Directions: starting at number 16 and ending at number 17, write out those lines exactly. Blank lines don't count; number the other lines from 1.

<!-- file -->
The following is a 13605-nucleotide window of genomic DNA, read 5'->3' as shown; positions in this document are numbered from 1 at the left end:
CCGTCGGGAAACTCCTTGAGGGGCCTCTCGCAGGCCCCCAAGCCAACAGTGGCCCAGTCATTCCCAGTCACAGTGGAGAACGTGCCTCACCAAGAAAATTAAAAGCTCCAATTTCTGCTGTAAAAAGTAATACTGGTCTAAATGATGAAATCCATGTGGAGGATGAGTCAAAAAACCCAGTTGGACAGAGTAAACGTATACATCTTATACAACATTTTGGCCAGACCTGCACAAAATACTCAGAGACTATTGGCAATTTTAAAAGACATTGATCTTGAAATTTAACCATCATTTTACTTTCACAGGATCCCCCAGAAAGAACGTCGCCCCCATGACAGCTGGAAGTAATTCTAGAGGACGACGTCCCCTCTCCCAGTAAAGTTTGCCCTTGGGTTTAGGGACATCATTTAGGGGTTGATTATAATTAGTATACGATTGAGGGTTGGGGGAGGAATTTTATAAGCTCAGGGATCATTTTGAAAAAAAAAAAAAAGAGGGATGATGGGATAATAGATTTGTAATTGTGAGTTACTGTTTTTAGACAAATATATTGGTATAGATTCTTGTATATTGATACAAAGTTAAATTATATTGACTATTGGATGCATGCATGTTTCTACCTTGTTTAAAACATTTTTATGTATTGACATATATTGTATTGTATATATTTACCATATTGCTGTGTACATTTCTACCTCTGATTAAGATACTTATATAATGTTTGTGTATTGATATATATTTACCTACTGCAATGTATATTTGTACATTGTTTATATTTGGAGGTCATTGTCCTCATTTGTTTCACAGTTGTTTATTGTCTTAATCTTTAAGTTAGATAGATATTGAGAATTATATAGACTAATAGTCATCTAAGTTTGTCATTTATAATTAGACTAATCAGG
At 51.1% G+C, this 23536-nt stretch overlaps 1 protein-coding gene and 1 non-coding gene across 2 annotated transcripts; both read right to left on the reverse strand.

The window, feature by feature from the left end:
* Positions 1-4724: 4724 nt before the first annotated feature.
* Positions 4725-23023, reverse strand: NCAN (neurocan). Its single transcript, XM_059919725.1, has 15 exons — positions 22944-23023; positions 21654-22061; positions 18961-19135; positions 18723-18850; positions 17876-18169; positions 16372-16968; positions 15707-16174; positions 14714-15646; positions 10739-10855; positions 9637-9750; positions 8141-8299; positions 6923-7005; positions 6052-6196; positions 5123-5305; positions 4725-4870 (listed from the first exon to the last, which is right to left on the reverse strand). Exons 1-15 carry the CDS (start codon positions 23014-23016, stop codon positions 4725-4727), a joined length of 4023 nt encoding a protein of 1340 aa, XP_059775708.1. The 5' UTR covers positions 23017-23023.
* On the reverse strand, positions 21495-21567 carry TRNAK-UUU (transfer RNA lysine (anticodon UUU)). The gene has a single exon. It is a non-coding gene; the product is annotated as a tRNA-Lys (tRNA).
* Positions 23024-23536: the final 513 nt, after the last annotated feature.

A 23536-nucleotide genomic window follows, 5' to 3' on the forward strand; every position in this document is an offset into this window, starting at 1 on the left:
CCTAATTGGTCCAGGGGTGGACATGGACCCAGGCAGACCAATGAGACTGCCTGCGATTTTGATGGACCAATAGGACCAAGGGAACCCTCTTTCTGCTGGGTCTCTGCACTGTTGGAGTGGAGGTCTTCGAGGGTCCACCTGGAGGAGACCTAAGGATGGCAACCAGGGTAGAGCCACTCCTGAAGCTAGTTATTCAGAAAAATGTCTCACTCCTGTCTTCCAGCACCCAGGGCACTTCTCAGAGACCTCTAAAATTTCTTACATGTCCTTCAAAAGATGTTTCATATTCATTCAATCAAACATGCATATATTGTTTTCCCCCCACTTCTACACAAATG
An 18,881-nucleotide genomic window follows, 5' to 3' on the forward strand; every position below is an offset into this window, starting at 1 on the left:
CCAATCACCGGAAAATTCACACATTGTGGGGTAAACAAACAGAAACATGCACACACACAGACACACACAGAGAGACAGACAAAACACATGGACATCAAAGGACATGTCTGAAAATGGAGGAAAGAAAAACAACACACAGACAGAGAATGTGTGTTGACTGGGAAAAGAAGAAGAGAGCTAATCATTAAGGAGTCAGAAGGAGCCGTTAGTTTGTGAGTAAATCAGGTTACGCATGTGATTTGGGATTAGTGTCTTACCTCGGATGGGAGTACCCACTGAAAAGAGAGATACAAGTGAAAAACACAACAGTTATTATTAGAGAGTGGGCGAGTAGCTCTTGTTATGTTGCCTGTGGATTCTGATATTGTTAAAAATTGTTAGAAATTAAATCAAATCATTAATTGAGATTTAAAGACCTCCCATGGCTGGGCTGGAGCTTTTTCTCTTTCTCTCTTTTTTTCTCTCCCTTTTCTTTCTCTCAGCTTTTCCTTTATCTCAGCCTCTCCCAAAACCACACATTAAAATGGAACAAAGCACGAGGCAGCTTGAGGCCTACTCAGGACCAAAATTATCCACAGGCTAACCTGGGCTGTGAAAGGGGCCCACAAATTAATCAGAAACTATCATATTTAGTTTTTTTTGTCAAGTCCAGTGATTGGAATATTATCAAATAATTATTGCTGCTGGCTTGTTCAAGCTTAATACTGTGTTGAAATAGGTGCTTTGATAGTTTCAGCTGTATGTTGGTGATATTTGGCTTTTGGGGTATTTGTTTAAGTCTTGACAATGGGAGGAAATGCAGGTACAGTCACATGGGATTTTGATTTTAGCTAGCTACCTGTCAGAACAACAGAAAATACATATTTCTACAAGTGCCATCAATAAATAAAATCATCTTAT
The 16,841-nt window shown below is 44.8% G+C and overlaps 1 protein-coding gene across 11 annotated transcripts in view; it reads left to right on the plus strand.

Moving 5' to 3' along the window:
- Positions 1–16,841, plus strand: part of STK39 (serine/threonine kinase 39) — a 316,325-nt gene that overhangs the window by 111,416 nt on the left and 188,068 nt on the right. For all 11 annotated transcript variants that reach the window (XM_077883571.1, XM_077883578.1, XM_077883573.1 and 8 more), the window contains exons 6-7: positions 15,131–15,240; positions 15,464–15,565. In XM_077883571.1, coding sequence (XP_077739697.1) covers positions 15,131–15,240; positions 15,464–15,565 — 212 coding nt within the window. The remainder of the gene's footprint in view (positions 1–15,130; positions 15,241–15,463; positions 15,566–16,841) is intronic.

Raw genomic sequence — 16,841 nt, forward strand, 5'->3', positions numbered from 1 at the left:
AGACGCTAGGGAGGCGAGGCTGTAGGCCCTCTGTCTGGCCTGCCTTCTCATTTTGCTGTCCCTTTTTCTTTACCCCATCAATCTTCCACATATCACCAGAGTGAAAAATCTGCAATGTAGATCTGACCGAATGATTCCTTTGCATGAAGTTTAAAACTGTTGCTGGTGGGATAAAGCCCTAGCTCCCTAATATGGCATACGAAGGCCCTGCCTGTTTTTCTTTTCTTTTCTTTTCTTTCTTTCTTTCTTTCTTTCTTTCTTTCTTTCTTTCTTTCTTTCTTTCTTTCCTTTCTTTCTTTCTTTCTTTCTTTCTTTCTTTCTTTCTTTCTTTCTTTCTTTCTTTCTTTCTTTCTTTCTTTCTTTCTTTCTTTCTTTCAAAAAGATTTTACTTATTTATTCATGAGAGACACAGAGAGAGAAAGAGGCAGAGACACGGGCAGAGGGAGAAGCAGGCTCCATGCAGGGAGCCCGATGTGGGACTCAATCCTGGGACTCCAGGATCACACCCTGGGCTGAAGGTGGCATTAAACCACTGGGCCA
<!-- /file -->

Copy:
Raw genomic sequence — 16,841 nt, forward strand, 5'->3', positions numbered from 1 at the left:
AGACGCTAGGGAGGCGAGGCTGTAGGCCCTCTGTCTGGCCTGCCTTCTCATTTTGCTGTCCCTTTTTCTTTACCCCATCAATCTTCCACATATCACCAGAGTGAAAAATCTGCAATGTAGATCTGACCGAATGATTCCTTTGCATGAAGTTTAAAACTGTTGCTGGTGGGATAAAGCCCTAGCTCCCTAATATGGCATACGAAGGCCCTGCCTGTTTTTCTTTTCTTTTCTTTTCTTTCTTTCTTTCTTTCTTTCTTTCTTTCTTTCTTTCTTTCTTTCTTTCTTTCCTTTCTTTCTTTCTTTCTTTCTTTCTTTCTTTCTTTCTTTCTTTCTTTCTTTCTTTCTTTCTTTCTTTCTTTCTTTCTTTCTTTCTTTCAAAAAGATTTTACTTATTTATTCATGAGAGACACAGAGAGAGAAAGAGGCAGAGACACGGGCAGAGGGAGAAGCAGGCTCCATGCAGGGAGCCCGATGTGGGACTCAATCCTGGGACTCCAGGATCACACCCTGGGCTGAAGGTGGCATTAAACCACTGGGCCA